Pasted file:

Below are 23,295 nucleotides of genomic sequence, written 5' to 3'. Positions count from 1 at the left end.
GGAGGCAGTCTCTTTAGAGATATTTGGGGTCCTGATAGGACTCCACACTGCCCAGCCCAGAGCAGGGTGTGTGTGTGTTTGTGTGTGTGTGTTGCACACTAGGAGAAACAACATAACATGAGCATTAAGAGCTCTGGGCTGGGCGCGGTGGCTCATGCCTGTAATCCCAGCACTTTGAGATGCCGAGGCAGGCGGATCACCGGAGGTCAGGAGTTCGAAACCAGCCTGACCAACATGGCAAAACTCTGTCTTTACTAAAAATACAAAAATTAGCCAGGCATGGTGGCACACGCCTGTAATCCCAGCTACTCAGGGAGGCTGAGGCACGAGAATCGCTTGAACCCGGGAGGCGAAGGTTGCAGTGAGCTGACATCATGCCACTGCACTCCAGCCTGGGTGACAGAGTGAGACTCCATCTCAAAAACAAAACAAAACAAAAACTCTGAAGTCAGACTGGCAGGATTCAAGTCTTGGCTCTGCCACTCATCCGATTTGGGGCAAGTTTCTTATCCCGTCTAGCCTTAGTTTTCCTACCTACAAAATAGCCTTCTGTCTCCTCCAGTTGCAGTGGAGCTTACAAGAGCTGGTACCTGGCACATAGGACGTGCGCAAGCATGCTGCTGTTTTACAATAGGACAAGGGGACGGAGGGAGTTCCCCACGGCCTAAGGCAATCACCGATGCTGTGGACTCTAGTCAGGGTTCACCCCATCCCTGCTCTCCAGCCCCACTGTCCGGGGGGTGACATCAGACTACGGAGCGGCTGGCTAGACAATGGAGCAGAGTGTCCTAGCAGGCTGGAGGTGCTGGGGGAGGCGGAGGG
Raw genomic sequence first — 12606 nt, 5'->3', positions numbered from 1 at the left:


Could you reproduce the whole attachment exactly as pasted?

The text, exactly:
Below are 23,295 nucleotides of genomic sequence, written 5' to 3'. Positions count from 1 at the left end.
GGAGGCAGTCTCTTTAGAGATATTTGGGGTCCTGATAGGACTCCACACTGCCCAGCCCAGAGCAGGGTGTGTGTGTGTTTGTGTGTGTGTGTTGCACACTAGGAGAAACAACATAACATGAGCATTAAGAGCTCTGGGCTGGGCGCGGTGGCTCATGCCTGTAATCCCAGCACTTTGAGATGCCGAGGCAGGCGGATCACCGGAGGTCAGGAGTTCGAAACCAGCCTGACCAACATGGCAAAACTCTGTCTTTACTAAAAATACAAAAATTAGCCAGGCATGGTGGCACACGCCTGTAATCCCAGCTACTCAGGGAGGCTGAGGCACGAGAATCGCTTGAACCCGGGAGGCGAAGGTTGCAGTGAGCTGACATCATGCCACTGCACTCCAGCCTGGGTGACAGAGTGAGACTCCATCTCAAAAACAAAACAAAACAAAAACTCTGAAGTCAGACTGGCAGGATTCAAGTCTTGGCTCTGCCACTCATCCGATTTGGGGCAAGTTTCTTATCCCGTCTAGCCTTAGTTTTCCTACCTACAAAATAGCCTTCTGTCTCCTCCAGTTGCAGTGGAGCTTACAAGAGCTGGTACCTGGCACATAGGACGTGCGCAAGCATGCTGCTGTTTTACAATAGGACAAGGGGACGGAGGGAGTTCCCCACGGCCTAAGGCAATCACCGATGCTGTGGACTCTAGTCAGGGTTCACCCCATCCCTGCTCTCCAGCCCCACTGTCCGGGGGGTGACATCAGACTACGGAGCGGCTGGCTAGACAATGGAGCAGAGTGTCCTAGCAGGCTGGAGGTGCTGGGGGAGGCGGAGGG
Raw genomic sequence first — 12606 nt, 5'->3', positions numbered from 1 at the left: